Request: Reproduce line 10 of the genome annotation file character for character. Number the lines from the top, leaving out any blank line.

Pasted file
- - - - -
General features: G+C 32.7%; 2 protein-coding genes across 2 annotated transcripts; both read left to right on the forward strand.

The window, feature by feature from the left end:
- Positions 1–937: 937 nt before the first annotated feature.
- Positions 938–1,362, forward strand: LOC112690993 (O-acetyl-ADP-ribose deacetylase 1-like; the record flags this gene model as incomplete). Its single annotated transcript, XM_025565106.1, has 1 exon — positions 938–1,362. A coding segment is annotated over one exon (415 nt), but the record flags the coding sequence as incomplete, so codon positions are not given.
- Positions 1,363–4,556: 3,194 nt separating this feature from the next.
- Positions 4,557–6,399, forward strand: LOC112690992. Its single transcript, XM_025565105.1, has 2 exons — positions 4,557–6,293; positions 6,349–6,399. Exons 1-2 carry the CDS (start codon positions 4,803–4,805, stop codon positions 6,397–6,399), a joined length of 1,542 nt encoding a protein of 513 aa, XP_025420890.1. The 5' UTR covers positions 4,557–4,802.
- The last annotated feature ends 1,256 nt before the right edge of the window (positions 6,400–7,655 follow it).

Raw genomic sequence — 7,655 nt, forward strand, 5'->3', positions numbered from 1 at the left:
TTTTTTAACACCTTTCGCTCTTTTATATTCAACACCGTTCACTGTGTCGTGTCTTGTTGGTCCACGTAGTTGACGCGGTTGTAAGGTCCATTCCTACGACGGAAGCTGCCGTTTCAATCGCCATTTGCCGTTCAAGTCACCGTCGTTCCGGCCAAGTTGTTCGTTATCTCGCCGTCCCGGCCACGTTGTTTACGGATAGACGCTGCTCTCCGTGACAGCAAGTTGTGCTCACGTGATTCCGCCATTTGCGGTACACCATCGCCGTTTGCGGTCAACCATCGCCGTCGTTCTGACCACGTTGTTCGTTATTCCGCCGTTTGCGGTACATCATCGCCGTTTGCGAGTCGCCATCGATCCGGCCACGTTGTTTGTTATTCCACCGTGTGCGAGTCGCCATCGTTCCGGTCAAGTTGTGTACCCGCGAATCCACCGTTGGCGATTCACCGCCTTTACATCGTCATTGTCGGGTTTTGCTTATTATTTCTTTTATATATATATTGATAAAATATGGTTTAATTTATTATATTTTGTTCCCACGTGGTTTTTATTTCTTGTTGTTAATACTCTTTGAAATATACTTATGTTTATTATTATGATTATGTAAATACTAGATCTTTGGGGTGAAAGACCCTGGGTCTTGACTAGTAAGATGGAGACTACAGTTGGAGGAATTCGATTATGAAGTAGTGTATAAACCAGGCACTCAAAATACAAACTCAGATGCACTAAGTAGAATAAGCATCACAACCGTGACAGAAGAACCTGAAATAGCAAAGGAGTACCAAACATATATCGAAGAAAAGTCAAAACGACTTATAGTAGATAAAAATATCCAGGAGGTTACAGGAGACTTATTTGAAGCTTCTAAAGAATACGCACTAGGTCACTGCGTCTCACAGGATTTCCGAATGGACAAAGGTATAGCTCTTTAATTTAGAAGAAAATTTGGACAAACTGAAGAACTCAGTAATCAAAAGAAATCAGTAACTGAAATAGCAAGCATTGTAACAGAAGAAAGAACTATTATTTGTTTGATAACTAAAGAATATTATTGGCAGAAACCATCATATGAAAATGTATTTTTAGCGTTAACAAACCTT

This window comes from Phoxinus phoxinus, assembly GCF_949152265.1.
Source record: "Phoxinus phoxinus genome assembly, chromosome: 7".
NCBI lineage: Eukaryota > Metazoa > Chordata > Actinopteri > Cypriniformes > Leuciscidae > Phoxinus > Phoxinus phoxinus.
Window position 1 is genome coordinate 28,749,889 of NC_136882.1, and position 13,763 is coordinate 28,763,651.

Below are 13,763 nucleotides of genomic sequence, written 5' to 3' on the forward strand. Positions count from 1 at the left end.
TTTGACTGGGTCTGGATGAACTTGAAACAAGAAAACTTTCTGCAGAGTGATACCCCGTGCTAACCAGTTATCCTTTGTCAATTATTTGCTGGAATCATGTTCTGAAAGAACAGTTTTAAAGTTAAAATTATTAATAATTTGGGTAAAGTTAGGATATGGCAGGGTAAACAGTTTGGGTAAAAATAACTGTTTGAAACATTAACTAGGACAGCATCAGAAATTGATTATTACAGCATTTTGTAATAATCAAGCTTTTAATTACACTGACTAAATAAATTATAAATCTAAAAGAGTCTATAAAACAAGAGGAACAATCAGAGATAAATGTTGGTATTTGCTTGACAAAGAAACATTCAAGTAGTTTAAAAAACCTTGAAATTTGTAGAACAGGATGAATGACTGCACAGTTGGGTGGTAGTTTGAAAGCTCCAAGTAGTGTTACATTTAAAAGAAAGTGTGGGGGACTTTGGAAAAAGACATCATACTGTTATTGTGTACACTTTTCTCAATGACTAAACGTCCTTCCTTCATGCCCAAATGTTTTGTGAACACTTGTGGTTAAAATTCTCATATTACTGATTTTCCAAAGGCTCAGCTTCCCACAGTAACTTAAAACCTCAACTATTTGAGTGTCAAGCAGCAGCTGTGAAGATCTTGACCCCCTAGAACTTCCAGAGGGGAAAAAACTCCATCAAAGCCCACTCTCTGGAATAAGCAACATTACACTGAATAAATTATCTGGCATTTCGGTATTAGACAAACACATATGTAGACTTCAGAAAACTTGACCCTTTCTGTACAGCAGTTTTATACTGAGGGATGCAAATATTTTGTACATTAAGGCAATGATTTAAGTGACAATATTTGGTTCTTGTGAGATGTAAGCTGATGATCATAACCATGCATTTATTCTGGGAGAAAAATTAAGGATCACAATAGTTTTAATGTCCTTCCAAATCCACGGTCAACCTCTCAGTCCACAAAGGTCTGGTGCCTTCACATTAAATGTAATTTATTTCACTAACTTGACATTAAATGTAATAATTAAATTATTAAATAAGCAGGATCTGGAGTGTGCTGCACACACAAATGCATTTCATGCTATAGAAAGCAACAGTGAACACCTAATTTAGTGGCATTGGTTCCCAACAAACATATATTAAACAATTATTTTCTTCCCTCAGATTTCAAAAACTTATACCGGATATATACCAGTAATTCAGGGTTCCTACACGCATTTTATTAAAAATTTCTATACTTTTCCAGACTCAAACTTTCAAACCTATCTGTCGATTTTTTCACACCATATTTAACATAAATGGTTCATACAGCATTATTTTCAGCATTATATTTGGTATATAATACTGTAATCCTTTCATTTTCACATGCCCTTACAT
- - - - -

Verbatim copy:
This window comes from Phoxinus phoxinus, assembly GCF_949152265.1.